Jobless rate lowest since June 2009 but many part-timers underemployed.
Employment increased strongly over the last three months of 2013; wages, not so much.
The number of people employed rose by 24,000 or 1.1 per cent in the December quarter, Statistics New Zealand reported, enough to offset a migration-fuelled increase in the labour force and still reduce the unemployment rate to 6 per cent from 6.2 per cent in September.
It is the lowest unemployment rate since June 2009 when it was also 6 per cent.
The latest quarterly rise in employment came on top of a strong 1.2 per cent increase in the September quarter. The second half of last year accounted for more than three-quarters of 2013's rise in employment, which was 66,000 people or 3 per cent.
In Auckland the annual increase was 6.9 per cent and in Canterbury 5.9 per cent.
Over the course of the year the net inflow of migrants rose markedly, reflecting a weakening in the Australian labour market.
Together with an increase in the participation rate - the proportion of the working age population either employed or actively seeking work - that contributed to a 52,000 increase in the labour force.
The increase in employment mopped that up and reduced the ranks of the unemployed by 15,000 to 147,000 over the year.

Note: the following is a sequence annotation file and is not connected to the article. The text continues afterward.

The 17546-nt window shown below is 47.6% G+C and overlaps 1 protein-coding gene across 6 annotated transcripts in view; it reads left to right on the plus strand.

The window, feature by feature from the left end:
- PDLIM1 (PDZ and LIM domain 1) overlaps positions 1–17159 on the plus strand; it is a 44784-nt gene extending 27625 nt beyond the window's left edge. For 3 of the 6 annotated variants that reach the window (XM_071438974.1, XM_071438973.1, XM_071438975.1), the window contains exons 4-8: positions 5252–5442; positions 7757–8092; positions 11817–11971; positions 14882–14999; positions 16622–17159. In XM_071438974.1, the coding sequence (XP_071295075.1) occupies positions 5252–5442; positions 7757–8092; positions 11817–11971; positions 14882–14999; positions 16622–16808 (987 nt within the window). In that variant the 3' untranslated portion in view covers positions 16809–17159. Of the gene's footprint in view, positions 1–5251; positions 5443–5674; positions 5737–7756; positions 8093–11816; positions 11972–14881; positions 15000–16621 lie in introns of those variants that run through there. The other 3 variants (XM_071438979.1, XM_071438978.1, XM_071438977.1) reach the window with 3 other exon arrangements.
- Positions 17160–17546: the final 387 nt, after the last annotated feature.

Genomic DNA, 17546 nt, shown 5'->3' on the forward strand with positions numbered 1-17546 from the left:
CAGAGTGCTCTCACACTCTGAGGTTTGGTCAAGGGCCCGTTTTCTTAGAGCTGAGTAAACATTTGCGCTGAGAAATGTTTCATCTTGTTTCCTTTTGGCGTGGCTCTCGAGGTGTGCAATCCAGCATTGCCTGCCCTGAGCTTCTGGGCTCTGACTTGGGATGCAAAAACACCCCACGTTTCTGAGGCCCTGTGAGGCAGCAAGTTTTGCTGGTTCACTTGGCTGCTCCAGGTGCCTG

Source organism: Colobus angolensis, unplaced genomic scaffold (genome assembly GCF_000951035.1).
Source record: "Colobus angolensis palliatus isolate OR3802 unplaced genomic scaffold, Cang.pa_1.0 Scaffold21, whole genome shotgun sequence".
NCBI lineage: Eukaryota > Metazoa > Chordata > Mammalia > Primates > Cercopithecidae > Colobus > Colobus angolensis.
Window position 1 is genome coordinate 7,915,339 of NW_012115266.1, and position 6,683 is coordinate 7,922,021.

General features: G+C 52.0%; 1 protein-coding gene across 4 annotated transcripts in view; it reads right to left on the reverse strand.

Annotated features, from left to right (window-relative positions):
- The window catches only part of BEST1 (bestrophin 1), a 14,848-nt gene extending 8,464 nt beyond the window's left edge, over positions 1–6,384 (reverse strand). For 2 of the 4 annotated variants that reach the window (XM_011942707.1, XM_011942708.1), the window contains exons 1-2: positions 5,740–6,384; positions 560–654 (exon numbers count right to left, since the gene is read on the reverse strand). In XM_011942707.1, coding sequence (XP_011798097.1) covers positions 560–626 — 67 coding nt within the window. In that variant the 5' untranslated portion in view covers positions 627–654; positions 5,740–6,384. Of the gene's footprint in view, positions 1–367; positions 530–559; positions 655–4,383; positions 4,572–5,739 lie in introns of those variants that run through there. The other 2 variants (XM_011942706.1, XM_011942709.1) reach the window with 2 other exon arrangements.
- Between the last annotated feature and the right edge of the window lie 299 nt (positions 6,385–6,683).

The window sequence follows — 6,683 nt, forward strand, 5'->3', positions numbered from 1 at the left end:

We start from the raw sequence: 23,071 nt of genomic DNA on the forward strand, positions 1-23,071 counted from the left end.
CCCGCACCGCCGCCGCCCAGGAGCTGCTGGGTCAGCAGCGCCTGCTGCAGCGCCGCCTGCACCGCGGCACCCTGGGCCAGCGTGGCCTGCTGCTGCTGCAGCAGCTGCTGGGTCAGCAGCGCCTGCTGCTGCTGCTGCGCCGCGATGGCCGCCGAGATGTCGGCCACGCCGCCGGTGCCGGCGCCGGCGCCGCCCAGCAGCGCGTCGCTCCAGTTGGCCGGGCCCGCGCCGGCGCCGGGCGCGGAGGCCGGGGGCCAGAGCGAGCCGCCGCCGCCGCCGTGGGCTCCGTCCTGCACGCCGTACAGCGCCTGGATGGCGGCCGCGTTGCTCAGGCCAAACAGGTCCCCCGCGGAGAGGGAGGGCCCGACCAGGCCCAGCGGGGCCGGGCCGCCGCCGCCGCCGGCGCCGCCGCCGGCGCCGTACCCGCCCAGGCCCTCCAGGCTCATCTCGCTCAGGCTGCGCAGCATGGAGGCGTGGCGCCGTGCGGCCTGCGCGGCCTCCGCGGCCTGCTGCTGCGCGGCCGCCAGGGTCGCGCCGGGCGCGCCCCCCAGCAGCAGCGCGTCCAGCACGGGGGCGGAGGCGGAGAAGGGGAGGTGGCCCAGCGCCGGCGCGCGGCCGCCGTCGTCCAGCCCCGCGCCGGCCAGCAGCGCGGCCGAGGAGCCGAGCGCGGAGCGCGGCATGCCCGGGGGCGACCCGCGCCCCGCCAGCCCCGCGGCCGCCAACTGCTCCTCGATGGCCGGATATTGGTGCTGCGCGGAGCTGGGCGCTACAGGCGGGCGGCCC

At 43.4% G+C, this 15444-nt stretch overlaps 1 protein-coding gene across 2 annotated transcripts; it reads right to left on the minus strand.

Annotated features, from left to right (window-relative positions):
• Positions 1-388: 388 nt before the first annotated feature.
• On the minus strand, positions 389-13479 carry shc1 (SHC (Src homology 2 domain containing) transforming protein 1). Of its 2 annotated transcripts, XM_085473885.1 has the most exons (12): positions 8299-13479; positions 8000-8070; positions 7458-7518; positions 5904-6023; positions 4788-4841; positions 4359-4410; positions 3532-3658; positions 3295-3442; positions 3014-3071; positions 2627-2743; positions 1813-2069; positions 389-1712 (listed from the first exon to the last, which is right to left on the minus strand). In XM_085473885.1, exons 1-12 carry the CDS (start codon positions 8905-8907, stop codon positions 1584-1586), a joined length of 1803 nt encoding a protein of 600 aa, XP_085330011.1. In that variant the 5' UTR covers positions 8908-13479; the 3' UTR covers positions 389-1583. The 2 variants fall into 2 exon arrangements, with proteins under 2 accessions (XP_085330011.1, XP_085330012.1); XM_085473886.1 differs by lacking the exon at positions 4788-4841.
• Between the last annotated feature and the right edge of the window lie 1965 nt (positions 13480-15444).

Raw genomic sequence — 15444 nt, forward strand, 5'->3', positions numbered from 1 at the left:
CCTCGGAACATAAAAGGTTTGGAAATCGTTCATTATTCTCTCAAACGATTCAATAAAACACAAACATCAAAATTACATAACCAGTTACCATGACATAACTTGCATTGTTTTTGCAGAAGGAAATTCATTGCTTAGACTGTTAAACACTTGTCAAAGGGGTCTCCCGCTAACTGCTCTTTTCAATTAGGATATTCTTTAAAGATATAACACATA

Two-thirds of the December quarter's employment gain was in full-time employees.
But the 3 per cent annual rise in the headcount of employees was not matched by an increase in hours worked, which rose just 1.3 per over the year and fell 0.3 per cent in the December quarter.
The household labour force survey found nearly one in four of the 521,000 part-timers were underemployed, that is, would prefer to work longer hours.
The construction industry posted the largest increase in employment last year - up 8.6 per cent or 14,700 people - while manufacturing, much of which produces inputs to the construction sector, added 14,400 jobs, an increase of 6 per cent.
"The $64,000 question is how much spare capacity there is in the labour market," ANZ economist Mark Smith said.
Average hours worked per worker fell back to the September 2012 trough of 33 hours, which implied a margin of slack from the existing workforce. But on the other hand the relatively high level of skilled labour shortages firms are reporting in business surveys suggested a degree of mismatch by sector and region between where skills are located and where they are needed, he said.
Meanwhile wages data also released by Statistics NZ yesterday remained subdued, even if up slightly from their lows.
The labour cost index recorded a rise of 0.6 per cent in the quarter in private sector ordinary time wage rates, up from 0.4 per cent in the September quarter.
"However this simply returned its annual pace to 1.7 per cent from 1.6 per cent which ... is a bit below the 2 per cent speed which would be consistent withe the Reserve Bank's CPI inflation objectives," said Bank of New Zealand economist Craig Ebert.